Guatemala is pretty cool, the roads were great for motorcycling except for the sudden appearance of huge holes, tumulos (speed bumps), and various animals.  There were a lot of tumulos which in my opinion is great and kept the drivers at reasonable speeds.  The bus drivers however are all nuts and when you see these flaming, flashing monsters coming it’s best to stay clear.  The riding in Guatemala is good and there are lots of good gas stations and relative security for travellers, people are nice and don’t seem insecure about their position in the world.  I noticed, not sure why, that people started to look me in the eye, were more interested in us and never jumped straight into the racial imprinting.  Maybe that’s why I felt so much better about the place than Mexico, generally speaking.

We made it to Lake Atitlan, normally I don’t like tourist traps but it is better to get your bearings where there are some familiar services.  On the way in we saw a sign for camping and decided to stay.  We ended up staying for four days; it was cheap and had a lot of services, close to town and easy living.  Only 50 Quetzales a day, included bathrooms, showers, pool, electricity and a covered area.  In town we found a good breakfast place owned by a German lady called “Llama de Fuego”.  Nearby was a designer clothing store with fantastic clothing that had Deya hooked, I pretty much had to drag her out of the place which is unusual for Deya and make promises to return one day to load up. 

Lake Atitlan is a nice place and worth spending some time there, riding around and checking out the sights.  We were camped beside the property of the owners of Pollo Campero, similar to KFC and probably as rich.  These folks had helicopters and all night parties going, the result was a bit of fatigue for us enduring the noise and action, despite their excellent choice of music. 
In town (Panajachel), we walked around and bought food at the local market.  The selection is limited because they simply don’t grow a variety of stuff.  On our walk along the main strip I kept getting approached by people trying to sell a boat ride to the other side of the Lake.  One young lad was persistent and when I refused the boat ride he began offering drugs.  I don’t care if people want to fry their brains but I do know what the money from illegal means does to innocent people and it certainly makes you wonder about the people on the street offering seemingly legitimate boat rides to tourists and their motivations.  What are you going to do when you’re in the middle of a lake going some place you really don’t know for sure with a drug dealer as a captain.  There are enough tourist police in town but once you are out of sight…..who knows.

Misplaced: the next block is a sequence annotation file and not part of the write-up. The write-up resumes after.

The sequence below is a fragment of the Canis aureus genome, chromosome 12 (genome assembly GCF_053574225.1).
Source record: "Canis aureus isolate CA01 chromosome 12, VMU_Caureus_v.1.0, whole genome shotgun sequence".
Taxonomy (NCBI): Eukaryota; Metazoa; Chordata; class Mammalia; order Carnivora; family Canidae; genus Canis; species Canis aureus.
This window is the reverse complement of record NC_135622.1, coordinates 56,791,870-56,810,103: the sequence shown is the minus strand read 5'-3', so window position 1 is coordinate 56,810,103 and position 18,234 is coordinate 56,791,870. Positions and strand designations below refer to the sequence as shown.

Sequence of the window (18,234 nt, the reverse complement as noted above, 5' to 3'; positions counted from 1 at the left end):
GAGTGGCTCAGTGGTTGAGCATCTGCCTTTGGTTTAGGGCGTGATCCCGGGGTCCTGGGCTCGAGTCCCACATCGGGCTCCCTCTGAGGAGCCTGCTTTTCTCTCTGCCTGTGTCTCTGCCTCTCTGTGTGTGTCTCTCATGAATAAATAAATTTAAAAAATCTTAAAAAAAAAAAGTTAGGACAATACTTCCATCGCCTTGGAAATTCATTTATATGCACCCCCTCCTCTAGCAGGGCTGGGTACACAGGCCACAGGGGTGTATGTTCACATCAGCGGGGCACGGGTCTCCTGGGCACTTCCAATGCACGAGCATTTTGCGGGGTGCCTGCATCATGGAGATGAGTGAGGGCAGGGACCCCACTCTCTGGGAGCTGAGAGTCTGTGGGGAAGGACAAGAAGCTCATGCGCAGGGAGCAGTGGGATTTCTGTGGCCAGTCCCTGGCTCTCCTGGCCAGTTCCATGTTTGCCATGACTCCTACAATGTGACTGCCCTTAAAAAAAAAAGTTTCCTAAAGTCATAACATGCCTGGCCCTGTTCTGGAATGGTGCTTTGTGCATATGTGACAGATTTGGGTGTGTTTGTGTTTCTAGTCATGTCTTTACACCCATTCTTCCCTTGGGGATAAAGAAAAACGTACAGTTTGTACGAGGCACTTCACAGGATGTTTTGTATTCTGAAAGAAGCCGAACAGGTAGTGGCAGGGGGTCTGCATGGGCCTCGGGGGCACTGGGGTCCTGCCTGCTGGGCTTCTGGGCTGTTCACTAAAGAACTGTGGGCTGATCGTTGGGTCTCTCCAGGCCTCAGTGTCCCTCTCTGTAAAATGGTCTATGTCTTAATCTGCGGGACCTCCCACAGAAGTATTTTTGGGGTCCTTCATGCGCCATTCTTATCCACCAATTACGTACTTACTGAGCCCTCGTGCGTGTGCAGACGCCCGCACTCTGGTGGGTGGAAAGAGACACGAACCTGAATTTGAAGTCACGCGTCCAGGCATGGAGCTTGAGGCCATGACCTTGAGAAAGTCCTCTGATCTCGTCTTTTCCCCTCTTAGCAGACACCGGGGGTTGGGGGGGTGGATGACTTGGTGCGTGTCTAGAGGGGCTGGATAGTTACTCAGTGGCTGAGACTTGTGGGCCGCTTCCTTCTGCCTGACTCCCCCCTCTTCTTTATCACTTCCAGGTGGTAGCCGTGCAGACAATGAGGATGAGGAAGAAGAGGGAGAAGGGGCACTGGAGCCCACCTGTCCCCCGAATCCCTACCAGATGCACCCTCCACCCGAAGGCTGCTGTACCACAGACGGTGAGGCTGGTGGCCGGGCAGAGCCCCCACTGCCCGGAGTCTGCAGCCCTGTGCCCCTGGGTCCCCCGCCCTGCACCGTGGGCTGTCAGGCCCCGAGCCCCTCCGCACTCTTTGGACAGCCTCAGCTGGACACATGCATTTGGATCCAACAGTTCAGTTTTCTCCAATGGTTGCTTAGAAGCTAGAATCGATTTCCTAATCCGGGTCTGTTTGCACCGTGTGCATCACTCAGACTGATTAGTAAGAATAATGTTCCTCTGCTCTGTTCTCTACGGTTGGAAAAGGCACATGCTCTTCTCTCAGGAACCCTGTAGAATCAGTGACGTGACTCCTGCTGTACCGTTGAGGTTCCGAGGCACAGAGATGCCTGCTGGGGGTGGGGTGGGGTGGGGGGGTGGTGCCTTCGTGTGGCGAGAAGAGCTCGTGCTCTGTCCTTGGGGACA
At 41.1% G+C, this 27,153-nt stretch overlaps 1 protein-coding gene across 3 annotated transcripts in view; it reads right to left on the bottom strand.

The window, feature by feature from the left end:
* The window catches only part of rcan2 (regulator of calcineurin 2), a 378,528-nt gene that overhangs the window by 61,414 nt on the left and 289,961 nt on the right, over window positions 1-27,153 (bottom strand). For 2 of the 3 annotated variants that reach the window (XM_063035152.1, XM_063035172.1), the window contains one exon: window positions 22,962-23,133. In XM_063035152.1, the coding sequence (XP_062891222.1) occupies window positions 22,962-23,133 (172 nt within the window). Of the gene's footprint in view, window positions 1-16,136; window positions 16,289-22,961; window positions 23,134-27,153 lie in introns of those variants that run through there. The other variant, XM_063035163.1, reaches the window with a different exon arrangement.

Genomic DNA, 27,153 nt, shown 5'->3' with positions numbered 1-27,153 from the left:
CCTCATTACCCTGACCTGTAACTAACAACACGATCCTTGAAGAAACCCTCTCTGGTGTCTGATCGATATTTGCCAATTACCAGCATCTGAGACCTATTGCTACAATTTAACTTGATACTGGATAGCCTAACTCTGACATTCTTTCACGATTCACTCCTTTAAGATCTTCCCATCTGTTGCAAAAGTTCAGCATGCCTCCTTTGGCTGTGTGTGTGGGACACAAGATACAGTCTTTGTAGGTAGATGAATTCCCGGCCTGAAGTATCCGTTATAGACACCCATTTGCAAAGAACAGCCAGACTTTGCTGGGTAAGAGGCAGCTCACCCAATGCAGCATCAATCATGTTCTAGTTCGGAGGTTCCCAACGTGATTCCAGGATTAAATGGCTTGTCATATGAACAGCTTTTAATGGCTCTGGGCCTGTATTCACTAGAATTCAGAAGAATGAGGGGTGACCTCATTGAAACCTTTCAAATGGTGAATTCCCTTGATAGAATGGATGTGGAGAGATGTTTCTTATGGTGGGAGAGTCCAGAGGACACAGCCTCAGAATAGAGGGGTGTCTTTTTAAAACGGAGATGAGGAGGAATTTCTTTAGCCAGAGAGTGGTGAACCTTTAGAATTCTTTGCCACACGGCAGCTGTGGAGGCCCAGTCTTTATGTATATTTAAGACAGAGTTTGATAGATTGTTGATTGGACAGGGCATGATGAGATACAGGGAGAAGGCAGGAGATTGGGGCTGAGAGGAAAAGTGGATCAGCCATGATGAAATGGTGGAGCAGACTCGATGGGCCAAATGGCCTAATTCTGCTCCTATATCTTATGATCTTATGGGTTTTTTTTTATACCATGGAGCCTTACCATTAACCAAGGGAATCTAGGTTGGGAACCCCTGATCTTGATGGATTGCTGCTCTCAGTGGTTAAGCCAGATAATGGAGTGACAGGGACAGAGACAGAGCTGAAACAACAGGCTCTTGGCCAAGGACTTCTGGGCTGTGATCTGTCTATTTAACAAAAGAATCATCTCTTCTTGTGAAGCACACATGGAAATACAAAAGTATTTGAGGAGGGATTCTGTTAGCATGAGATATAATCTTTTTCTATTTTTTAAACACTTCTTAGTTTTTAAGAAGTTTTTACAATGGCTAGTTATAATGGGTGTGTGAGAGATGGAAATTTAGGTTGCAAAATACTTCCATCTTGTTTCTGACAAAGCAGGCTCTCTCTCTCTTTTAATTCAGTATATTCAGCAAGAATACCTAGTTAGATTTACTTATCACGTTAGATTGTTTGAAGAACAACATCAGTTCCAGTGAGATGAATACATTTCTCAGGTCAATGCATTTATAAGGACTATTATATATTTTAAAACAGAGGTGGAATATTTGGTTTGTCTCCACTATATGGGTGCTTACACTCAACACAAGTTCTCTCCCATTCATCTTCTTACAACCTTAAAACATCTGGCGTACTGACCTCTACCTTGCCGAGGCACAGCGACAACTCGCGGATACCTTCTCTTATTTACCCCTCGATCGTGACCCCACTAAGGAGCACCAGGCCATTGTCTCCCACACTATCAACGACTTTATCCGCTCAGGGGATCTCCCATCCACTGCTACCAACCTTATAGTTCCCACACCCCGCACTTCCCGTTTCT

Despite this we had a great time and left having a really good breakfast at the same joint.  We were going to head South to Monterrico on the Pacific Coast, check it out and take a ferry a short ways inland to carry on route CA2 to El Salvador.  We ended up taking a route around the lake that I must admit was beautiful, short, dirt, somewhat technical epic.

Instead of the longer paved route we ended up climbing a mountain in 35 degrees heat. What should have taken 30 minutes turned into almost 2 hours with no water. Coupled with three sleepless nights, Deya had suffered a serious injury which resulted in her total lack of mental and physical stamina.  I had to leap frog two heavy bikes up some difficult roads for almost two hours in the heat.  Riding up and walking back, trying to encourage Deya to pick herself up and move on without unleashing the evil eye.  Most parts of the road, if you stopped, you’d start sliding backwards, there were washouts and ruts, large stones and sand.  If the bikes were unloaded and we were at full strength I would probably be saying it was epic awesome but under the circumstances it was epic brutal.